History Matters: Cigarettes

History Matters: Cigarettes

Innovations and trends that shaped your ancestor's life.

Ordinarily in this space we celebrate anniversaries of advances that improved our ancestors’ lives. This time, however, we note an invention responsible for killing 100 million of our relatives in the 20th century alone: the commercially produced cigarette.

George Washington Duke is generally credited with inaugurating the commercial manufacture of cigarettes in Orange County, NC, 150 years ago, in 1865. His son James “Buck” Duke implemented the first successful use of a mechanical cigarette roller, which in turn enabled him to form the American Tobacco Co. in 1890.
 
 
The Dukes, of course, weren’t the first to light up. Drawings depict Native Americans smoking tobacco, apparently for religious and medicinal purposes, as early as 600 AD, and tobacco was the first cash crop of the colonists in Jamestown. By the 19th century, people smoked cigars and hand-rolled cigarettes, but only about 40 a year on average, according to Massachusetts’ Cambridge Tobacco Education Program.
When Washington Duke obtained 300 acres of land from his first wife’s father in 1847, he initially grew a mix of crops. Then the Civil War began and Duke, although a Union sympathizer, was conscripted into the Confederate Navy. He converted his full acreage to tobacco and rented the farm, with payment to be made in leaves. His brief stint as a sailor ended in a POW camp. Released in New Bern, NC, Duke walked 135 miles home, where in a small log building he began manufacturing cigarettes for the occupying Union soldiers.
Soon Duke was peddling his products into eastern North Carolina, transporting them with two blind mules and a creaky wagon. By 1866, production was up to 15,000 pounds of “Pro Bono Publico” tobacco and cigarettes.
But inefficient (not to mention unsanitary) rolling with hands and sealing with saliva limited the cigarette business.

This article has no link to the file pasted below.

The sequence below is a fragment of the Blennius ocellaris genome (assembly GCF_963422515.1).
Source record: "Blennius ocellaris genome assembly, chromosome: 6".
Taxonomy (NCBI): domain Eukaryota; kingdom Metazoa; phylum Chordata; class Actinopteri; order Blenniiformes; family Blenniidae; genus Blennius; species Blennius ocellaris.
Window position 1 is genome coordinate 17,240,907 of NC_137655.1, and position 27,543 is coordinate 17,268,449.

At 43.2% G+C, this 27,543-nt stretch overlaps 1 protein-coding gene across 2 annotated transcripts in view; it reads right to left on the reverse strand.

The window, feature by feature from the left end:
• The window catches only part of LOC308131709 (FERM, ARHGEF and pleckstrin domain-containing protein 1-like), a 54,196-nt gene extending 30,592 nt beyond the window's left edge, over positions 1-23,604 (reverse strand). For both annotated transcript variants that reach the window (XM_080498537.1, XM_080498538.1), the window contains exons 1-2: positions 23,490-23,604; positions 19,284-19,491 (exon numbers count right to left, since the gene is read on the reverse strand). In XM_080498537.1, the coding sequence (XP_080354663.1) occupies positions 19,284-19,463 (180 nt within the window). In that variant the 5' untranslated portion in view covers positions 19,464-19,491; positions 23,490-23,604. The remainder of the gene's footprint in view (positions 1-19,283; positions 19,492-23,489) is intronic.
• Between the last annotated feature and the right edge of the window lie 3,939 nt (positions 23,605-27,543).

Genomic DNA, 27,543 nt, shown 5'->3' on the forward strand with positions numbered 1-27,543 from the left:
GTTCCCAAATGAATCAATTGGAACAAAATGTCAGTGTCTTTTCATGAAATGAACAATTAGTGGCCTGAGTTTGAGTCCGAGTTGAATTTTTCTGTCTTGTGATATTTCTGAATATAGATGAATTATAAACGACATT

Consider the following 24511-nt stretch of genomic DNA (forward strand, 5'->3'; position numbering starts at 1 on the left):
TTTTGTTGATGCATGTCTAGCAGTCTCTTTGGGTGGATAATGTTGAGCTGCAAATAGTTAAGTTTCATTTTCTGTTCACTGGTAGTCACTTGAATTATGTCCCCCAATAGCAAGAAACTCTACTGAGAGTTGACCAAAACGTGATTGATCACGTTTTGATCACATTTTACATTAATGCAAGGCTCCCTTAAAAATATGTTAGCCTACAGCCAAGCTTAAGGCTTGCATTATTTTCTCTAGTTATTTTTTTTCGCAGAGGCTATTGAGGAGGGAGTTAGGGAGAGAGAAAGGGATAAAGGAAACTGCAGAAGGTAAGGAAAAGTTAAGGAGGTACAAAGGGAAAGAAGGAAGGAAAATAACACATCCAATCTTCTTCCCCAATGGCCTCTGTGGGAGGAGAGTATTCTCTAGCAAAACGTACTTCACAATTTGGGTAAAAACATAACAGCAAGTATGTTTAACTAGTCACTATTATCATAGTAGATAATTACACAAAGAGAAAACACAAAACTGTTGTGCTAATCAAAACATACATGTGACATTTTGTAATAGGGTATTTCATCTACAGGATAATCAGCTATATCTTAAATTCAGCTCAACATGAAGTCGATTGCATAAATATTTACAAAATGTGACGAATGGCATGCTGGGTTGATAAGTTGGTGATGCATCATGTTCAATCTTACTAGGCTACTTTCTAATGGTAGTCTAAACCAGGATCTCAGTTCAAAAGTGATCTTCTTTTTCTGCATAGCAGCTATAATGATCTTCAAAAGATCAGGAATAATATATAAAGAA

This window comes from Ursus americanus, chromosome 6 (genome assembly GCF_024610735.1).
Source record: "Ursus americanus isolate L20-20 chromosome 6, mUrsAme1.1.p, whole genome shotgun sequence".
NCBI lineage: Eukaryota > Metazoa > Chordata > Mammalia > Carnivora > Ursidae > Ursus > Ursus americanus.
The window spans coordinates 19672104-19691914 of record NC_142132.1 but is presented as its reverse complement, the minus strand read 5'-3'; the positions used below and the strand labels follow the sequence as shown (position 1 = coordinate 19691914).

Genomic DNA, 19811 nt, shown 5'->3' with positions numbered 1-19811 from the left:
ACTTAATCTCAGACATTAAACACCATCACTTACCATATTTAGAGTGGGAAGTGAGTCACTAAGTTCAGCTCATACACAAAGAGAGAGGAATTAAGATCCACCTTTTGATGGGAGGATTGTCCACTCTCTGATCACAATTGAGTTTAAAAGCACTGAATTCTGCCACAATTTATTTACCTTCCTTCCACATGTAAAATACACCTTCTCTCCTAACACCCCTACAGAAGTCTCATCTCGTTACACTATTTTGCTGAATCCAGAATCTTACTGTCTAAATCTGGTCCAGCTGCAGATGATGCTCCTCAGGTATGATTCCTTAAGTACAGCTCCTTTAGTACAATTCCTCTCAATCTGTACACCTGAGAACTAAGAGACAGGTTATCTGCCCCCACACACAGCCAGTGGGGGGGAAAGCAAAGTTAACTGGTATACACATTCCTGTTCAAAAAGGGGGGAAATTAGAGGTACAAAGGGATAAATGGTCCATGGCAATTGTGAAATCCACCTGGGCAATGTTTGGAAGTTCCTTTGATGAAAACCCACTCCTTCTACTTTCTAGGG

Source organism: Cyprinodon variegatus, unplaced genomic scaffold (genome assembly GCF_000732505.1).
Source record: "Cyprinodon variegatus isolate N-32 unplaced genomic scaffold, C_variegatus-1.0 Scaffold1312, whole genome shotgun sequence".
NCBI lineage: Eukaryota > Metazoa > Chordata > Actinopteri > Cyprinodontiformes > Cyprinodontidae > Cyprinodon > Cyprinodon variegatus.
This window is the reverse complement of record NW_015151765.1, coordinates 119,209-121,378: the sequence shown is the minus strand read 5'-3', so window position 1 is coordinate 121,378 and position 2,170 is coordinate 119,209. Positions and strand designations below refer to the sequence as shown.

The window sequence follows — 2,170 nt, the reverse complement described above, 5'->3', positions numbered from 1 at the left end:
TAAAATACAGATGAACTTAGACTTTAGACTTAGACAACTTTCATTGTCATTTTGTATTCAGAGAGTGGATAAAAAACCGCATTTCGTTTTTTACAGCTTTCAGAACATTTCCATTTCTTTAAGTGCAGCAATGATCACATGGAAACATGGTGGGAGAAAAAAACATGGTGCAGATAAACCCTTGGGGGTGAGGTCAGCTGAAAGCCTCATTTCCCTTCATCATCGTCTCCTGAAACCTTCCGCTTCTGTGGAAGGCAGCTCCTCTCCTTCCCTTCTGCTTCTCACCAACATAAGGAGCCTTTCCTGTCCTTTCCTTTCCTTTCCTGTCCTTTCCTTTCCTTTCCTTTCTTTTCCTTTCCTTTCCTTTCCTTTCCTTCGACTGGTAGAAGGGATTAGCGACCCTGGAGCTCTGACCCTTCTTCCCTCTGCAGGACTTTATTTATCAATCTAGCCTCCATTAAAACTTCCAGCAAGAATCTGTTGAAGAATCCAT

In 1881—another epochal year in cigarette history—Duke’s son Buck ventured to New York to hire 125 immigrants from Eastern Europe, skilled in that region’s early cigarette-making industry, who could roll three or four per minute. The experts, on strike against one of Duke’s competitors, were lured to W. Duke and Sons Co., now based in Durham, NC. But their Tar Heel tenure would be brief.
Also in 1881, an 18-year-old Virginian named James Bonsack patented a cigarette-rolling machine that used a Rube Goldberg-esque complexity of gears, rollers and levers. “This general result has heretofore been attempted,” Bonsack wrote in his patent application, “but so far as I know with but little success.”
In fact, Bonsack’s initial invention wasn’t very successful, either. After a failed test in the Allen and Ginter cigarette factory in Richmond, the company discarded the machine.
The ever-enterprising Buck Duke gave it a second chance in 1884, installing two Bonsack machines in Durham that each could do the work of 48 hand rollers. Tinkering by Duke and engineer William “Tim” O’Brien ironed out the mechanical problems, and each machine began producing 120,000 cigarettes a day. “It cranked out what was essentially a cigarette of infinite length, cut into the appropriate lengths by whirling shears,” says Stanford University historian of technology Robert Proctor. Because of the open ends, additives such as glycerin, sugar and molasses were necessary to keep the cigarette from drying out.
The imported hand-rollers, understandably, weren’t happy about mechanization. O’Brien got death threats. 
Employees joined the local Cigarmakers Progressive Union and later the Knights of Labor. But by 1888, Duke had replaced all human cigarette rollers with Bonsack machines. A letter in the Journal of United Labor complained that machinery “is the curse of the laborer” and criticized the ingratitude of those like Duke who “owes his mills and fortune to the cigarette makers who today are thrown out of employment.”